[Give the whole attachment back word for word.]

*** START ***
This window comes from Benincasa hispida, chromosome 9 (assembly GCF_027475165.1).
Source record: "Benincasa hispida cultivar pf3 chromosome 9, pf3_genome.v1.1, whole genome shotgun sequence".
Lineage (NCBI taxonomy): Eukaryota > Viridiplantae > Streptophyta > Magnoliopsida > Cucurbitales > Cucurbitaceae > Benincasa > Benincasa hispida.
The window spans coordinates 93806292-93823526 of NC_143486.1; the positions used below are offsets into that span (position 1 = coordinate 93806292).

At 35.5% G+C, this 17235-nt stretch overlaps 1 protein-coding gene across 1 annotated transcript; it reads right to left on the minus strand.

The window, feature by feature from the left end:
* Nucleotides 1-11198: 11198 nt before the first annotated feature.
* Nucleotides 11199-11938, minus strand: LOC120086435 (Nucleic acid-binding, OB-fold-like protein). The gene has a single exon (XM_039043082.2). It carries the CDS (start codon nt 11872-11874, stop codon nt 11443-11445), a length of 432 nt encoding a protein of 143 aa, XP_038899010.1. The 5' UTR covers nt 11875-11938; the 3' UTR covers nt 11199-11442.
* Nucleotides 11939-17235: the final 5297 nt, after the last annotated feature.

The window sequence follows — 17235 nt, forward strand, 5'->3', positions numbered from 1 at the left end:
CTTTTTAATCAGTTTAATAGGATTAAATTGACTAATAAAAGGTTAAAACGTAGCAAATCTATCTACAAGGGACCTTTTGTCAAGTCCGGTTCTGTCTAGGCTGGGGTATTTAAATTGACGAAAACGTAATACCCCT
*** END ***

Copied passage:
This window comes from Benincasa hispida, chromosome 9 (assembly GCF_027475165.1).
Source record: "Benincasa hispida cultivar pf3 chromosome 9, pf3_genome.v1.1, whole genome shotgun sequence".
Lineage (NCBI taxonomy): Eukaryota > Viridiplantae > Streptophyta > Magnoliopsida > Cucurbitales > Cucurbitaceae > Benincasa > Benincasa hispida.
The window spans coordinates 93806292-93823526 of NC_143486.1; the positions used below are offsets into that span (position 1 = coordinate 93806292).

At 35.5% G+C, this 17235-nt stretch overlaps 1 protein-coding gene across 1 annotated transcript; it reads right to left on the minus strand.

The window, feature by feature from the left end:
* Nucleotides 1-11198: 11198 nt before the first annotated feature.
* Nucleotides 11199-11938, minus strand: LOC120086435 (Nucleic acid-binding, OB-fold-like protein). The gene has a single exon (XM_039043082.2). It carries the CDS (start codon nt 11872-11874, stop codon nt 11443-11445), a length of 432 nt encoding a protein of 143 aa, XP_038899010.1. The 5' UTR covers nt 11875-11938; the 3' UTR covers nt 11199-11442.
* Nucleotides 11939-17235: the final 5297 nt, after the last annotated feature.

The window sequence follows — 17235 nt, forward strand, 5'->3', positions numbered from 1 at the left end:
CTTTTTAATCAGTTTAATAGGATTAAATTGACTAATAAAAGGTTAAAACGTAGCAAATCTATCTACAAGGGACCTTTTGTCAAGTCCGGTTCTGTCTAGGCTGGGGTATTTAAATTGACGAAAACGTAATACCCCT